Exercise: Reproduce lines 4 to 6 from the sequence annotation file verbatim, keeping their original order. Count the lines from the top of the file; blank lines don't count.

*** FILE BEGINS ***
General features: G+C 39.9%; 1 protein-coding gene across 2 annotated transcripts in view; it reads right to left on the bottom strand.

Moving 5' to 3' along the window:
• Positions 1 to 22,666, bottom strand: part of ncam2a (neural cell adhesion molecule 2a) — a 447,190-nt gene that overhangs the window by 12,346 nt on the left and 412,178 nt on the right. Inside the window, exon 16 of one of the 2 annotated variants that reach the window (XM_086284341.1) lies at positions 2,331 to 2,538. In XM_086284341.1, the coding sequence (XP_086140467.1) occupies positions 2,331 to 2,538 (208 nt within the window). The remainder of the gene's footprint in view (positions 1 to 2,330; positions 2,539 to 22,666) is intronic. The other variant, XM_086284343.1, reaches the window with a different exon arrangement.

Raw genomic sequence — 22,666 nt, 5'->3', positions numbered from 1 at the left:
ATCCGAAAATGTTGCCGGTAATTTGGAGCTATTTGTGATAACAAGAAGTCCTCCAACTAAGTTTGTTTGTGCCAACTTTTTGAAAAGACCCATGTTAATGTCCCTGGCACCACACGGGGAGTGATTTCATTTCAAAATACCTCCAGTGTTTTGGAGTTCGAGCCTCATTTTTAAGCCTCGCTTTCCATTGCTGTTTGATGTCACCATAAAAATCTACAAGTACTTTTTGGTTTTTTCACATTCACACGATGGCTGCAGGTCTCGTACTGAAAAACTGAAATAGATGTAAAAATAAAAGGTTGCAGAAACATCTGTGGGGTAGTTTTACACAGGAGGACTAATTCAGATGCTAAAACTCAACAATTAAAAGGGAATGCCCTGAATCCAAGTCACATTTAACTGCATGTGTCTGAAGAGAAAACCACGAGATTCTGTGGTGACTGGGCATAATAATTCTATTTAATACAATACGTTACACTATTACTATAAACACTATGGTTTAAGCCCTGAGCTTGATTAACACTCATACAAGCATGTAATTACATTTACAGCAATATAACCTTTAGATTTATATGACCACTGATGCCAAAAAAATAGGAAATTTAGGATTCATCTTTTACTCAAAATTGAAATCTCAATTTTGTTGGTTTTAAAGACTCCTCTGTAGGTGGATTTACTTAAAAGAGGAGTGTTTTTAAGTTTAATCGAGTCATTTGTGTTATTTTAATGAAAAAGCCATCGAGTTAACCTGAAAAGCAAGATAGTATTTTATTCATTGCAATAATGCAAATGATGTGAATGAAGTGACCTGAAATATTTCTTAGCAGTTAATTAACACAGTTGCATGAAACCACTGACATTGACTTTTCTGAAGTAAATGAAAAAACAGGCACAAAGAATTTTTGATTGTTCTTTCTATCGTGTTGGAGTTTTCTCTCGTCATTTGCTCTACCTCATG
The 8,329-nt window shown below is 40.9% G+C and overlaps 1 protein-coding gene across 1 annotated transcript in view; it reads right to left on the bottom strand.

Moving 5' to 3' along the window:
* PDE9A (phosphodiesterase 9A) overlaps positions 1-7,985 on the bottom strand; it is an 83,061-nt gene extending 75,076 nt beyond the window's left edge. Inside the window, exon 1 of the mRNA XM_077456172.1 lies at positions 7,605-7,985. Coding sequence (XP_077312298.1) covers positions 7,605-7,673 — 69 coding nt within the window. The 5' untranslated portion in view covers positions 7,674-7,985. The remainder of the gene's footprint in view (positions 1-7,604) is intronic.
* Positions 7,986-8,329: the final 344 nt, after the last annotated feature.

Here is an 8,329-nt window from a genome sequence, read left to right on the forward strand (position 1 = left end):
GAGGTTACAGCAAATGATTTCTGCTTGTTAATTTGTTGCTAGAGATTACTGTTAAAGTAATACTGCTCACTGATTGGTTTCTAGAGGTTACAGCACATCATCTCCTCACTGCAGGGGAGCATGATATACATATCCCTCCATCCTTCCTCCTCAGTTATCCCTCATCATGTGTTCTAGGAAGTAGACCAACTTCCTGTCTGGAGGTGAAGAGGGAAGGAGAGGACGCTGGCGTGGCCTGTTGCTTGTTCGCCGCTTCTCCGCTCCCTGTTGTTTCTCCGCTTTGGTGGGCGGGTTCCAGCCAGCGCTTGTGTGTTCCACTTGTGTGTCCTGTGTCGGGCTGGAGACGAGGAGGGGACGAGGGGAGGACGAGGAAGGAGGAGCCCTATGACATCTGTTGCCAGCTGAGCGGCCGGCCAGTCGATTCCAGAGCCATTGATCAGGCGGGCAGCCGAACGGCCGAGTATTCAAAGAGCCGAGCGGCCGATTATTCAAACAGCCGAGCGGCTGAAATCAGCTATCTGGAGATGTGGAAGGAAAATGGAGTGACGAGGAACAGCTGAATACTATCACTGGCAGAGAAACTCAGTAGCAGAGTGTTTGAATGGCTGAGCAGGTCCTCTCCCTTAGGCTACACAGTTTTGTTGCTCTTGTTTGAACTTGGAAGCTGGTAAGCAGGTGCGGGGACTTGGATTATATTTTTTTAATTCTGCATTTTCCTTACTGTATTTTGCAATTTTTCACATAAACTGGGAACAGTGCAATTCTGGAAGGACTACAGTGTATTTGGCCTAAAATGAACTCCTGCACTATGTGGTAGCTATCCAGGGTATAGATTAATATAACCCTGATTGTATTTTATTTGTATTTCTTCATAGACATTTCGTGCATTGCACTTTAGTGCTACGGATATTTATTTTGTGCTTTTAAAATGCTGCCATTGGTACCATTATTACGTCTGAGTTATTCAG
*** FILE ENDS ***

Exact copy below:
Raw genomic sequence — 22,666 nt, 5'->3', positions numbered from 1 at the left:
ATCCGAAAATGTTGCCGGTAATTTGGAGCTATTTGTGATAACAAGAAGTCCTCCAACTAAGTTTGTTTGTGCCAACTTTTTGAAAAGACCCATGTTAATGTCCCTGGCACCACACGGGGAGTGATTTCATTTCAAAATACCTCCAGTGTTTTGGAGTTCGAGCCTCATTTTTAAGCCTCGCTTTCCATTGCTGTTTGATGTCACCATAAAAATCTACAAGTACTTTTTGGTTTTTTCACATTCACACGATGGCTGCAGGTCTCGTACTGAAAAACTGAAATAGATGTAAAAATAAAAGGTTGCAGAAACATCTGTGGGGTAGTTTTACACAGGAGGACTAATTCAGATGCTAAAACTCAACAATTAAAAGGGAATGCCCTGAATCCAAGTCACATTTAACTGCATGTGTCTGAAGAGAAAACCACGAGATTCTGTGGTGACTGGGCATAATAATTCTATTTAATACAATACGTTACACTATTACTATAAACACTATGGTTTAAGCCCTGAGCTTGATTAACACTCATACAAGCATGTAATTACATTTACAGCAATATAACCTTTAGATTTATATGACCACTGATGCCAAAAAAATAGGAAATTTAGGATTCATCTTTTACTCAAAATTGAAATCTCAATTTTGTTGGTTTTAAAGACTCCTCTGTAGGTGGATTTACTTAAAAGAGGAGTGTTTTTAAGTTTAATCGAGTCATTTGTGTTATTTTAATGAAAAAGCCATCGAGTTAACCTGAAAAGCAAGATAGTATTTTATTCATTGCAATAATGCAAATGATGTGAATGAAGTGACCTGAAATATTTCTTAGCAGTTAATTAACACAGTTGCATGAAACCACTGACATTGACTTTTCTGAAGTAAATGAAAAAACAGGCACAAAGAATTTTTGATTGTTCTTTCTATCGTGTTGGAGTTTTCTCTCGTCATTTGCTCTACCTCATG
The 8,329-nt window shown below is 40.9% G+C and overlaps 1 protein-coding gene across 1 annotated transcript in view; it reads right to left on the bottom strand.